At the Bellevue City Council meeting on March 21, the non-profit Trees4Livability offered recommendations on tree canopy preservation as part of the Development Department’s 2022-2023 work plan.
Trees4Livability founder Khaiersta English was the first to speak about the organization, and she spoke about the importance of protecting Bellevue’s tree canopy with continued development. She also presented a slideshow showing the cities Bellevue Tree Codes were compared to in the Tree Code Study, including Lynnwood, Federal Way, Redmond, Sammamish, Kirkland, Renton, Seattle, and Mercer Island, among others.
Rick Chesmore, a 31-year Lake Hills resident and Bellevue architect, then addressed council and shared his perspective on Bellevue’s tree canopy.
“As architects, we consider the landscape, including trees, to be vital to the design. We should be able to develop and preserve at the same time,” Chesmore said. “As a longtime owner and architect of Bellevue, I am deeply concerned about the depletion of our significant tree cover. I have seen properties completely cleared of every tree, every bush and every blade of grass – this type of development must be stopped immediately.
Chesmore presented some well-known benefits of trees, such as air filtration and being a habitat for wildlife, but he also highlighted how trees can relieve stress and create feelings of connectedness with nature. nature. He then asked for more restrictive tree codes to be put in place.
Laeth English, who is a seventh year student at Odle Middle School as well as English’s son, spoke about the importance of Bellevue’s tree canopy for future generations.
“I’m here to talk with you about our future,” Laeth said. “In 2044, when I am an adult, I hope Bellevue will have beautiful trees. As you make planning decisions for Bellevue, please keep my generation in mind – we will be the ones to feel the effects of the actions you take now.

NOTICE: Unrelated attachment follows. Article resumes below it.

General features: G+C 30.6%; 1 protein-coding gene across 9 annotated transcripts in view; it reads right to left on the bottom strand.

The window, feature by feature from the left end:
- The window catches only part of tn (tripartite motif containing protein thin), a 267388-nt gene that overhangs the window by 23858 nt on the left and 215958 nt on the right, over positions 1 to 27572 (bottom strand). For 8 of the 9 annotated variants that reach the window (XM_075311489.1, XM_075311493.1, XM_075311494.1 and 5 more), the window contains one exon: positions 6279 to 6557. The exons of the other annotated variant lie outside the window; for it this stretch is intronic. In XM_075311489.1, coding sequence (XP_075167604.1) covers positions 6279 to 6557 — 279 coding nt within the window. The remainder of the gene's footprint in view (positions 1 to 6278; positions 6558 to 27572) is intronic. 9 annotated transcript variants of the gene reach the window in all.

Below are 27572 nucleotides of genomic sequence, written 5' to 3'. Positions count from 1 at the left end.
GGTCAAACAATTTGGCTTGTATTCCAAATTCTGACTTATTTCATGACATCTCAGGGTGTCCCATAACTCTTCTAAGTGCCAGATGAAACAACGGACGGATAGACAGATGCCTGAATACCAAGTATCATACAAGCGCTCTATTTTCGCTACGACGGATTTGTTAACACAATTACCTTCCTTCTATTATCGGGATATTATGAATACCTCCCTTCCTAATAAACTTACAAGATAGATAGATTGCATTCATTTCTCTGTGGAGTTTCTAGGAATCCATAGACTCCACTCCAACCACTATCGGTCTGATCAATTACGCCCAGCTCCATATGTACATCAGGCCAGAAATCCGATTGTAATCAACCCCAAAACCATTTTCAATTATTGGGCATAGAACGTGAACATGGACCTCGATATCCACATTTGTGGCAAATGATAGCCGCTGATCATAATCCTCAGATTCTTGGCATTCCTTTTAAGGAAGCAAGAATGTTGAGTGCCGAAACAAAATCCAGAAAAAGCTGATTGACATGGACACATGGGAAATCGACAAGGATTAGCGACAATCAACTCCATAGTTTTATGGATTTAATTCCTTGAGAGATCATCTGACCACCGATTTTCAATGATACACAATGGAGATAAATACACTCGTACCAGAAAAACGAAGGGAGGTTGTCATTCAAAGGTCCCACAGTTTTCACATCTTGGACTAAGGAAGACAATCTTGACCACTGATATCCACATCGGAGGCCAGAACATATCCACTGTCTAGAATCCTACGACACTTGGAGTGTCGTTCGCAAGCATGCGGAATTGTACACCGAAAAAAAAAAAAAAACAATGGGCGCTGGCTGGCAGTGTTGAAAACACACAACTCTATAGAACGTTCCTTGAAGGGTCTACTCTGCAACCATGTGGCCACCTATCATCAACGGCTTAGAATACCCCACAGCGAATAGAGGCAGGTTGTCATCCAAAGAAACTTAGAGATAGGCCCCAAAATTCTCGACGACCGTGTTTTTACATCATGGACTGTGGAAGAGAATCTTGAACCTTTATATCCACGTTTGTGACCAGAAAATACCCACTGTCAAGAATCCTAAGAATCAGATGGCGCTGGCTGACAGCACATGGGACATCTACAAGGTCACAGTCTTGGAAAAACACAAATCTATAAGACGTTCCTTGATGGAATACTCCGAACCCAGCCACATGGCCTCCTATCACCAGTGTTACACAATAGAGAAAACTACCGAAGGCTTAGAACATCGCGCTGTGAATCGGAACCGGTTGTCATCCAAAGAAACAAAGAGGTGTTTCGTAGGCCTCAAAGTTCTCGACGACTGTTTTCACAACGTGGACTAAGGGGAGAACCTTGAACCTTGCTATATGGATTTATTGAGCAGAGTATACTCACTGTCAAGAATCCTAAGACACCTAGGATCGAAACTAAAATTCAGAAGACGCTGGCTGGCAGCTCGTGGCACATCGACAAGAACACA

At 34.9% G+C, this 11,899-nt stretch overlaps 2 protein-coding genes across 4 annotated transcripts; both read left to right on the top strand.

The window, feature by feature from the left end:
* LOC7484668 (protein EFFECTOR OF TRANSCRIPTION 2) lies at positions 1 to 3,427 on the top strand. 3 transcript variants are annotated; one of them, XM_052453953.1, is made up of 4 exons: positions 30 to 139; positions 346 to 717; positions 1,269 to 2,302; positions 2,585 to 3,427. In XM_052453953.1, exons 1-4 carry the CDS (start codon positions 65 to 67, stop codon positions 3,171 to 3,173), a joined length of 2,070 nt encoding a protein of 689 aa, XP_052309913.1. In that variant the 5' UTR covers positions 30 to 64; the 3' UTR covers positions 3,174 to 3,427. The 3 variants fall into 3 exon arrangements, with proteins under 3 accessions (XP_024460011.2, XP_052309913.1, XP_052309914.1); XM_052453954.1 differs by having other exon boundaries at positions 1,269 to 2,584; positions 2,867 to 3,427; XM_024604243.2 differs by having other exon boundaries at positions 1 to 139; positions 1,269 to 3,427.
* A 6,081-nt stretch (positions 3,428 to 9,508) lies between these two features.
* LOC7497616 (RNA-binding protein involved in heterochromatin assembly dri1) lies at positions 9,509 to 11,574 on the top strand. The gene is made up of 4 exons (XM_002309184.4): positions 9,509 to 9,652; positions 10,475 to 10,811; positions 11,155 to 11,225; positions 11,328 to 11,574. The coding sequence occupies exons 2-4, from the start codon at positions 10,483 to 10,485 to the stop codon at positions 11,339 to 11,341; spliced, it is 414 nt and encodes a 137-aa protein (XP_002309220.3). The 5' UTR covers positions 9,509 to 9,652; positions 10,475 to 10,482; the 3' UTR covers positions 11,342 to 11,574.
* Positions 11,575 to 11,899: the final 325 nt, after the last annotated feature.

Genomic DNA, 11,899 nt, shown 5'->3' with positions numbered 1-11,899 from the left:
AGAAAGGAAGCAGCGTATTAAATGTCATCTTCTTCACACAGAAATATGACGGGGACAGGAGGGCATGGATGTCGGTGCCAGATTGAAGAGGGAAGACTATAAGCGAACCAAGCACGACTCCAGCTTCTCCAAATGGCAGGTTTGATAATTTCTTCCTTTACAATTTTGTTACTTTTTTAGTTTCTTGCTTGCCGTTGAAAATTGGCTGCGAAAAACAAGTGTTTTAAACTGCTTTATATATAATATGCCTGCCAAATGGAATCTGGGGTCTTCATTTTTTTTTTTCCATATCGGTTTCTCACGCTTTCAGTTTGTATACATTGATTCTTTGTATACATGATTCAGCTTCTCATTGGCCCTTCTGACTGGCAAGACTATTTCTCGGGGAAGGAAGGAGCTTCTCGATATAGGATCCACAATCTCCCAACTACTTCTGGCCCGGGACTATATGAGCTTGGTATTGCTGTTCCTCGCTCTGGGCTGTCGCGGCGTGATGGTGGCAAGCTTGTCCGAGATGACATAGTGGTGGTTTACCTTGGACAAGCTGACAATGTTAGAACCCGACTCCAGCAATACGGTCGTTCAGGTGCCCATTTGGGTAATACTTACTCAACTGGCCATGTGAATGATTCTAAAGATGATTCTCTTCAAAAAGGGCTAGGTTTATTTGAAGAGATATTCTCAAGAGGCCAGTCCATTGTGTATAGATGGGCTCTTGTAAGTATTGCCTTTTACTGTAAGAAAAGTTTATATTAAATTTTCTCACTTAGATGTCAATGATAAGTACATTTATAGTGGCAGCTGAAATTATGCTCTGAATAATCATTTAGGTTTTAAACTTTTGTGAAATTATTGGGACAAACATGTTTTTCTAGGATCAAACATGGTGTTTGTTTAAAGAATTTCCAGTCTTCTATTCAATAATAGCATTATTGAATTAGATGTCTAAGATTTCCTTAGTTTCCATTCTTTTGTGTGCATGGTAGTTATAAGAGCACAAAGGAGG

Laeth referenced Redmond’s tree replacement policy for iconic trees and compared Bellevue’s lack of tree replacement codes when it comes to cutting down iconic trees.
Later at the City Council meeting, Mayor Lynne Robinson commented on maintaining and protecting Bellevue’s tree canopy, which creates local character.
“Beyond the environmental impact, [tree codes are] a matter of character for our neighborhoods,” said Mayor Robinson. “I know a lot of people have strong feelings about this, and we hear from a lot of them. I’m interested in addressing this.
The strong feelings of ensuring the protection of trees are felt through the generations.
According to English, Laeth is working to advance the Trees4Livability campaign at her school. Khaiersta recounted how Laeth spoke with the Associated Student Body, who invited him to create a video to show at school. In addition, Laeth worked with the school principal to seek permission to distribute flyers on bulletin boards at school.
Trees4Livability will continue to collect signatures for their tree code petition through the end of March.